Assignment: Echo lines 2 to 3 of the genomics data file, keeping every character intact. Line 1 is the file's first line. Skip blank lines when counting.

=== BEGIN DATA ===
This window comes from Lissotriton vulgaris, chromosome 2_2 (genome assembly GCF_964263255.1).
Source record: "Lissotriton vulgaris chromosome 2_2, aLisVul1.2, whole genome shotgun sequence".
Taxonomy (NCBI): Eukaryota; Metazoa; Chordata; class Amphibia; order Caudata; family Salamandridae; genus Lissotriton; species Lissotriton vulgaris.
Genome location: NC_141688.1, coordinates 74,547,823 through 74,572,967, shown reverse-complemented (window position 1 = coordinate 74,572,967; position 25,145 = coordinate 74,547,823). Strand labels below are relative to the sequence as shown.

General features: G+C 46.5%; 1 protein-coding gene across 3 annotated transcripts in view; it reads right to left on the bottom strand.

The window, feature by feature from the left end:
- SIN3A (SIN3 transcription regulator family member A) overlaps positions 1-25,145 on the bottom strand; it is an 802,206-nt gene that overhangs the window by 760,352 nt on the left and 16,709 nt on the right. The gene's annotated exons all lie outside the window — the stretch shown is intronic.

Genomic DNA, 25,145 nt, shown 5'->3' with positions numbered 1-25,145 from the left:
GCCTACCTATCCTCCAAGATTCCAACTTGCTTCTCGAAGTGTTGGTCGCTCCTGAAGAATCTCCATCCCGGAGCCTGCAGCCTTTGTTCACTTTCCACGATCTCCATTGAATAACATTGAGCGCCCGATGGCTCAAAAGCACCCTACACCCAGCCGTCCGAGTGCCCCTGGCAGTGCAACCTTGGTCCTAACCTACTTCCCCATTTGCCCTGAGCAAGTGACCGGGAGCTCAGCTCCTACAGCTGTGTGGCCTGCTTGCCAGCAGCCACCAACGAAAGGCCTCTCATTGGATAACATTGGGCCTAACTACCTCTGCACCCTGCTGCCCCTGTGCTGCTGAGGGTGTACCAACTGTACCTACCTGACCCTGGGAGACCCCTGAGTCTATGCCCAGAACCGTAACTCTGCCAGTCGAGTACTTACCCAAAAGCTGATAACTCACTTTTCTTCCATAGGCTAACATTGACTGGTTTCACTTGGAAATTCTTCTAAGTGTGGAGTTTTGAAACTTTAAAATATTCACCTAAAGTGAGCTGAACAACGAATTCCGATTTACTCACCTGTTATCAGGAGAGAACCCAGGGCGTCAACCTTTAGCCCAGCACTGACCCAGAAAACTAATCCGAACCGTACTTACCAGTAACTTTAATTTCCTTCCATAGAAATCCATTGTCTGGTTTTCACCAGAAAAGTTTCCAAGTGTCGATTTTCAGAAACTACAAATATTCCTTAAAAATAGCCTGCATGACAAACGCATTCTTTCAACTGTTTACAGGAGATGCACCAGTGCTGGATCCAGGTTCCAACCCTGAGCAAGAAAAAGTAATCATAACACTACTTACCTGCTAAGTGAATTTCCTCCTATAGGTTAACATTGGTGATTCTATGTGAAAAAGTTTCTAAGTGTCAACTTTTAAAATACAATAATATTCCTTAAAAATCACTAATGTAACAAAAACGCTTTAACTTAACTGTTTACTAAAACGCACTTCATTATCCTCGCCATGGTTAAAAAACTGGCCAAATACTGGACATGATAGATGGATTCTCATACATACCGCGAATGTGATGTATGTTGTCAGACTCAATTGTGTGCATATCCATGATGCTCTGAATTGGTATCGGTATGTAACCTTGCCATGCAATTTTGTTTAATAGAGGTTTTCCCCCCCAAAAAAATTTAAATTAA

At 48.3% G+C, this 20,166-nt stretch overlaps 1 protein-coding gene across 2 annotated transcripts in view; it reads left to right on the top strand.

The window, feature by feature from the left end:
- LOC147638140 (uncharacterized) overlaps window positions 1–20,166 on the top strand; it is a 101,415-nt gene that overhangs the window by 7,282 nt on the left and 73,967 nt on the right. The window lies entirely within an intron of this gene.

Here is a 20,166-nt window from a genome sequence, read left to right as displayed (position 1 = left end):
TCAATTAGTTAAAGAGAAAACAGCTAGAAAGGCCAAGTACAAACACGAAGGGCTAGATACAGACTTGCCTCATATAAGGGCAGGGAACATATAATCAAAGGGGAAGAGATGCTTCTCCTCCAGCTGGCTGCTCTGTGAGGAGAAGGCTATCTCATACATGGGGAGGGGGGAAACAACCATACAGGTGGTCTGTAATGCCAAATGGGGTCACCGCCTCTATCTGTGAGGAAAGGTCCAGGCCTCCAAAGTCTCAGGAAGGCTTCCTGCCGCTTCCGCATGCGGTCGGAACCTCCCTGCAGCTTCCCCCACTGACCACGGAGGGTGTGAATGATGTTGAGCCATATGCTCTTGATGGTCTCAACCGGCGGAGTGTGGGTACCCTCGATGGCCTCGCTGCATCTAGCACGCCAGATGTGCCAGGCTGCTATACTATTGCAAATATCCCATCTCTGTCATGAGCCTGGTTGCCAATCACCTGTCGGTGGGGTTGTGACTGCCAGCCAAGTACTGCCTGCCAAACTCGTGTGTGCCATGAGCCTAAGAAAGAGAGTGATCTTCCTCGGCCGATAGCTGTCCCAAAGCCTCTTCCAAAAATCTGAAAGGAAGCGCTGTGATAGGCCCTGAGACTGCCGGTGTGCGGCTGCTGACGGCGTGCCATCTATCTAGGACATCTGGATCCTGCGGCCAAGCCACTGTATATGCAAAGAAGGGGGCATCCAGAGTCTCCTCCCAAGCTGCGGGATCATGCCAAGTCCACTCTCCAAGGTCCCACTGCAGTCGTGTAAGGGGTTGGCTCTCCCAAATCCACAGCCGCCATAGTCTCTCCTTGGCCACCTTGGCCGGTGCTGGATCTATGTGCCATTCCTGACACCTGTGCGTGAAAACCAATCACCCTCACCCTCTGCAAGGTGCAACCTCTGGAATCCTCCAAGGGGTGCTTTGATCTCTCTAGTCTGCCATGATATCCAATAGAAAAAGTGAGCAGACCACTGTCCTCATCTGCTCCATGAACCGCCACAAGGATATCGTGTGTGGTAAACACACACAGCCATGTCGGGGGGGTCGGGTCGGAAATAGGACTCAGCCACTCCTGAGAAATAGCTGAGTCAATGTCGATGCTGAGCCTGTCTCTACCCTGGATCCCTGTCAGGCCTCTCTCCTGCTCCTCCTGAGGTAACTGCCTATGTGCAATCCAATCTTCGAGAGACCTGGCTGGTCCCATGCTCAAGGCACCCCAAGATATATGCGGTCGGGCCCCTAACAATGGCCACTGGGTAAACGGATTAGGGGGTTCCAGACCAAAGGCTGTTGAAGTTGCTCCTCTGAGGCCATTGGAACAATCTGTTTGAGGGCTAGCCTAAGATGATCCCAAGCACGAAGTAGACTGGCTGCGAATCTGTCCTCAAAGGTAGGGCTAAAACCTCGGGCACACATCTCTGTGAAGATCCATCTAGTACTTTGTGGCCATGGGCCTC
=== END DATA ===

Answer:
Source record: "Lissotriton vulgaris chromosome 2_2, aLisVul1.2, whole genome shotgun sequence".
Taxonomy (NCBI): Eukaryota; Metazoa; Chordata; class Amphibia; order Caudata; family Salamandridae; genus Lissotriton; species Lissotriton vulgaris.